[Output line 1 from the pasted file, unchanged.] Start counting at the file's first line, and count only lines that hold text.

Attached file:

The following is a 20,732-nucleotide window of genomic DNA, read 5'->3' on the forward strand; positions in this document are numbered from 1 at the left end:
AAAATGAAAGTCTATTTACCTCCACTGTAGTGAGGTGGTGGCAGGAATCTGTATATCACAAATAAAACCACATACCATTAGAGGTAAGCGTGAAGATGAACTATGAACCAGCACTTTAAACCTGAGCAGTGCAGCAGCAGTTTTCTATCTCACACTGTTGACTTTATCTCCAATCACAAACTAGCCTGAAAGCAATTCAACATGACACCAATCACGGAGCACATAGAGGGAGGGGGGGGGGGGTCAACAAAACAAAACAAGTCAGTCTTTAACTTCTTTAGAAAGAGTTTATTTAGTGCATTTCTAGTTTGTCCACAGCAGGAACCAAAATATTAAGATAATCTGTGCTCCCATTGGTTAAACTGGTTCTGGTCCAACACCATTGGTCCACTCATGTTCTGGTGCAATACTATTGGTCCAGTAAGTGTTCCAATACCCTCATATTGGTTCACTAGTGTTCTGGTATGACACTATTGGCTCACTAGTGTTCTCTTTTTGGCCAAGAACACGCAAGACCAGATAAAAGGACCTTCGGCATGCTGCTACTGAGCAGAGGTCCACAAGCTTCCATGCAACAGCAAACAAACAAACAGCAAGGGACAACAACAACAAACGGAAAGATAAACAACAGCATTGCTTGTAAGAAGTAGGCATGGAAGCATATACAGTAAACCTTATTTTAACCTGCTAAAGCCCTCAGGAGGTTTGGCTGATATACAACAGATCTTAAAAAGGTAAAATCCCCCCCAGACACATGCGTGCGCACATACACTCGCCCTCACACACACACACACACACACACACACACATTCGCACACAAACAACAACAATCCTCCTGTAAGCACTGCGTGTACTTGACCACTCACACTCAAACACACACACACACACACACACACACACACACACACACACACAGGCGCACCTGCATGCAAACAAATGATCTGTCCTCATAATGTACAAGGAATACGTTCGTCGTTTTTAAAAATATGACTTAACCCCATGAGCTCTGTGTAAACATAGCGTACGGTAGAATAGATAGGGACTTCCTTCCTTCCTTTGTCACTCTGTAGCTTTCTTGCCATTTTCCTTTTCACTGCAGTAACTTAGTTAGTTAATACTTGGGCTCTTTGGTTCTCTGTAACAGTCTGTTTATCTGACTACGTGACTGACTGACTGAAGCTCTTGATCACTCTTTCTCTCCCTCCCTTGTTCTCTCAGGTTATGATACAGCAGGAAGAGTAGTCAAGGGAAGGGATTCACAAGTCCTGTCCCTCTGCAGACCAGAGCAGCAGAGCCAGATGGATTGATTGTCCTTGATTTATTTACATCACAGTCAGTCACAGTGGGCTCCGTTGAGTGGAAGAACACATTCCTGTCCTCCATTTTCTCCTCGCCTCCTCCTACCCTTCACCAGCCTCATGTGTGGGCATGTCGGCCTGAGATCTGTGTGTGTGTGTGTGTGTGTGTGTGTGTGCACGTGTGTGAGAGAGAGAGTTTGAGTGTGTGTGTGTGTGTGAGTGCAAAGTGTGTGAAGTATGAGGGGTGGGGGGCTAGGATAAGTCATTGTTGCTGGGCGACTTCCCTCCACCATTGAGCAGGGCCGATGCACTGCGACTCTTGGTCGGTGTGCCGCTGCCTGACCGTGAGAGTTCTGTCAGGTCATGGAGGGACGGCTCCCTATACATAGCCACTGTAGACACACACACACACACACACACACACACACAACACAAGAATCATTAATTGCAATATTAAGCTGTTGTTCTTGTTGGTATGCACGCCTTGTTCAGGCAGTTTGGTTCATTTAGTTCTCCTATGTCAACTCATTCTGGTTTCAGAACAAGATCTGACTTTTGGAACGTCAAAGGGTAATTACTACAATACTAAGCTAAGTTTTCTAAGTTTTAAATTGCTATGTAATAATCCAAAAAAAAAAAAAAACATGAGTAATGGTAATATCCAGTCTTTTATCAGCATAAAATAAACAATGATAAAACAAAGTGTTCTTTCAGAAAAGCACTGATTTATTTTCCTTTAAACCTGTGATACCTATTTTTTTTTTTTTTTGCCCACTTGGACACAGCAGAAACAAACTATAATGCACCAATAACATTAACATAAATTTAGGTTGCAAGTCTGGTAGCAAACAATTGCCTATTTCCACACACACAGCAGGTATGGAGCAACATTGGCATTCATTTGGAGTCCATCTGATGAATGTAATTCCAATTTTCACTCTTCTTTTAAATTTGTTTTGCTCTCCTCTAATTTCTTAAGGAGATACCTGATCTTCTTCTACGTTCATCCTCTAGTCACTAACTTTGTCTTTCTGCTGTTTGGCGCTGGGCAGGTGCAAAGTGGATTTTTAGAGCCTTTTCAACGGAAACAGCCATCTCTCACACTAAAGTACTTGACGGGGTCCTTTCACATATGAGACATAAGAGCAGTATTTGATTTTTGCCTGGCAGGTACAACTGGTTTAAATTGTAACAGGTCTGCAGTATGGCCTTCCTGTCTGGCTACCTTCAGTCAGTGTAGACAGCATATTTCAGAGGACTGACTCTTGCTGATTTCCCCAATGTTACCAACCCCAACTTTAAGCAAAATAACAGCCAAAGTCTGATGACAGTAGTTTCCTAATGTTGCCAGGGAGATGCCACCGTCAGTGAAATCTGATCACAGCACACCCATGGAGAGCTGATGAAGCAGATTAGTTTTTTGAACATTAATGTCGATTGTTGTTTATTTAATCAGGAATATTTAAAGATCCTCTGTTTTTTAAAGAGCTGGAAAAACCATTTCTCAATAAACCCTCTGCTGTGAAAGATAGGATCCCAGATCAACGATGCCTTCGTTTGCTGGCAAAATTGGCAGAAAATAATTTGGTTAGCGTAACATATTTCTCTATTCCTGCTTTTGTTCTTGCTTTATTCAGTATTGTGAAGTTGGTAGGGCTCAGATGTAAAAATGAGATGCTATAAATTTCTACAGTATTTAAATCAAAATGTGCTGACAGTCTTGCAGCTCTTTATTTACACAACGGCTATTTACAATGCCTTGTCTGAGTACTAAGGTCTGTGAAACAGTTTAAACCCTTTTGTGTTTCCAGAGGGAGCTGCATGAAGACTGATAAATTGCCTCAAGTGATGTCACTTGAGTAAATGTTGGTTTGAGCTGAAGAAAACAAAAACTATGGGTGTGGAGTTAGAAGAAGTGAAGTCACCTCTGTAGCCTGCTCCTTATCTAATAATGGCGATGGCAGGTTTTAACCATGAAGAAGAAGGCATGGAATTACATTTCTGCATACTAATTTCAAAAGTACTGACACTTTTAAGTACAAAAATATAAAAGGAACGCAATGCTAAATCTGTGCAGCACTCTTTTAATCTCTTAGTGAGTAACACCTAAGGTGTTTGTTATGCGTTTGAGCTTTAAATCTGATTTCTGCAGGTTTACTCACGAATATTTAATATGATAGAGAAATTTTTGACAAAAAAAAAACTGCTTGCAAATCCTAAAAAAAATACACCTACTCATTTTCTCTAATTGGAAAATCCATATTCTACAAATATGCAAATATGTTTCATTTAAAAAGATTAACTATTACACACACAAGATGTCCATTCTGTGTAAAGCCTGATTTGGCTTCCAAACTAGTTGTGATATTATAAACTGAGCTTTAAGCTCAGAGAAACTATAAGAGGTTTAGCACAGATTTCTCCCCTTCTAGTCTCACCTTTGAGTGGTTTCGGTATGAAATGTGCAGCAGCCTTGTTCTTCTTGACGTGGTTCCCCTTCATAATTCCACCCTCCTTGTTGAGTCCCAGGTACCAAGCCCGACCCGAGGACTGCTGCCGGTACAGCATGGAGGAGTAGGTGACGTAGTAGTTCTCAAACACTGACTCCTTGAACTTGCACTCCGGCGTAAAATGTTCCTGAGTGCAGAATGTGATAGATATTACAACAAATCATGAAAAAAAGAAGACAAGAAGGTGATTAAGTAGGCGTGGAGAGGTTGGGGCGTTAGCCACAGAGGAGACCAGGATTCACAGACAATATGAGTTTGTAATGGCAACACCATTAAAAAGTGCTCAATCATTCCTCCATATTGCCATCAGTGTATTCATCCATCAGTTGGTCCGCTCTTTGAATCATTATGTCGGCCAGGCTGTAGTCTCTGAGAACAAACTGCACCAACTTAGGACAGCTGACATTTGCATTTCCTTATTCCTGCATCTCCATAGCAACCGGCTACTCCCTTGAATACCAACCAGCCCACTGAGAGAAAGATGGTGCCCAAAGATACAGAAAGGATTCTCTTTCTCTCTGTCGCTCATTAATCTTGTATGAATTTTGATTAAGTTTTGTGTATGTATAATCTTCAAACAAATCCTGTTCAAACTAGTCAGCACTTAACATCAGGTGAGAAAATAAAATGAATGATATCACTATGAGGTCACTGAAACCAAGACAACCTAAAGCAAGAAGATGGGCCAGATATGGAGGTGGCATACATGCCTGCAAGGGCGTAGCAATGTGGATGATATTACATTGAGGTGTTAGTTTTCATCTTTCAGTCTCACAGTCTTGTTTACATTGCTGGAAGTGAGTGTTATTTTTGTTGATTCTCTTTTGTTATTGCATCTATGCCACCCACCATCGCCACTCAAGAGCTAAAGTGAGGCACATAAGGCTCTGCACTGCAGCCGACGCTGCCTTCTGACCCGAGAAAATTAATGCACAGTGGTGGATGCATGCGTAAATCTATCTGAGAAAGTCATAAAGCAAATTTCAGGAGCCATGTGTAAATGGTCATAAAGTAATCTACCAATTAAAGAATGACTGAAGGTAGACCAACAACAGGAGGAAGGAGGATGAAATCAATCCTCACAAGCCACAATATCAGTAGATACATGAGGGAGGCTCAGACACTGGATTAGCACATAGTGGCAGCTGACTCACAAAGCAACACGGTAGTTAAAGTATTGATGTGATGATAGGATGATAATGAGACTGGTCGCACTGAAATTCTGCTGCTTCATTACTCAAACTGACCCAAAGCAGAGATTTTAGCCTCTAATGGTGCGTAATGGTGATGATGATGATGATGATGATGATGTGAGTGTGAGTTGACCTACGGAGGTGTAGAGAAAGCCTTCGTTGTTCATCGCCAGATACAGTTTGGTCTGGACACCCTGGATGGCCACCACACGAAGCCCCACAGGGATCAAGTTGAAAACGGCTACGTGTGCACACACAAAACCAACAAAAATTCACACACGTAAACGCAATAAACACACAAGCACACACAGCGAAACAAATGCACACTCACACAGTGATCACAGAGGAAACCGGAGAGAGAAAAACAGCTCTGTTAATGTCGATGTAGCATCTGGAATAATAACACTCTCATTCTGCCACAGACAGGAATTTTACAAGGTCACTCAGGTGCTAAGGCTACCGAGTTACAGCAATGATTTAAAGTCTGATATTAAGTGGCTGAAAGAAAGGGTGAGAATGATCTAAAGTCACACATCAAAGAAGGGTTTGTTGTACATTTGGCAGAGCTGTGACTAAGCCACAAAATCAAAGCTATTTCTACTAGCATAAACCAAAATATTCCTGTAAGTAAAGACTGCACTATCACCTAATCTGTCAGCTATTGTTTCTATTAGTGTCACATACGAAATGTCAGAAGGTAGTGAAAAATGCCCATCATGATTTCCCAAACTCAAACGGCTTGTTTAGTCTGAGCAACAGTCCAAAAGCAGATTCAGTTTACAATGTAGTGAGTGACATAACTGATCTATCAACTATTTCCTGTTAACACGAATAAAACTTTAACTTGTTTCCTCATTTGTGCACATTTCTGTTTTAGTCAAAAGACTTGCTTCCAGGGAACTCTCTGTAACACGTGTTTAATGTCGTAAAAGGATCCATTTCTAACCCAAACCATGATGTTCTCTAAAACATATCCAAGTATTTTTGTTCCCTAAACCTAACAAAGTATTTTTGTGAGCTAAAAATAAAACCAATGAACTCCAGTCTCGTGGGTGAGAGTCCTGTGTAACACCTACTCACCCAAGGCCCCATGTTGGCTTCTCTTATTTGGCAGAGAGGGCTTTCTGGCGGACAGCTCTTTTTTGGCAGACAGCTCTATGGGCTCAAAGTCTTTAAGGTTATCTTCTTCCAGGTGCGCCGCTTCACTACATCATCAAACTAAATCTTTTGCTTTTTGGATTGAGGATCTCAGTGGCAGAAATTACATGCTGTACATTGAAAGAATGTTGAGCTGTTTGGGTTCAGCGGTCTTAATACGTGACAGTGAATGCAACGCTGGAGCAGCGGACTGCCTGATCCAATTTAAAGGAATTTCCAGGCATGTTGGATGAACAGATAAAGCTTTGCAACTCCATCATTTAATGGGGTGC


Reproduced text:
The following is a 20,732-nucleotide window of genomic DNA, read 5'->3' on the forward strand; positions in this document are numbered from 1 at the left end: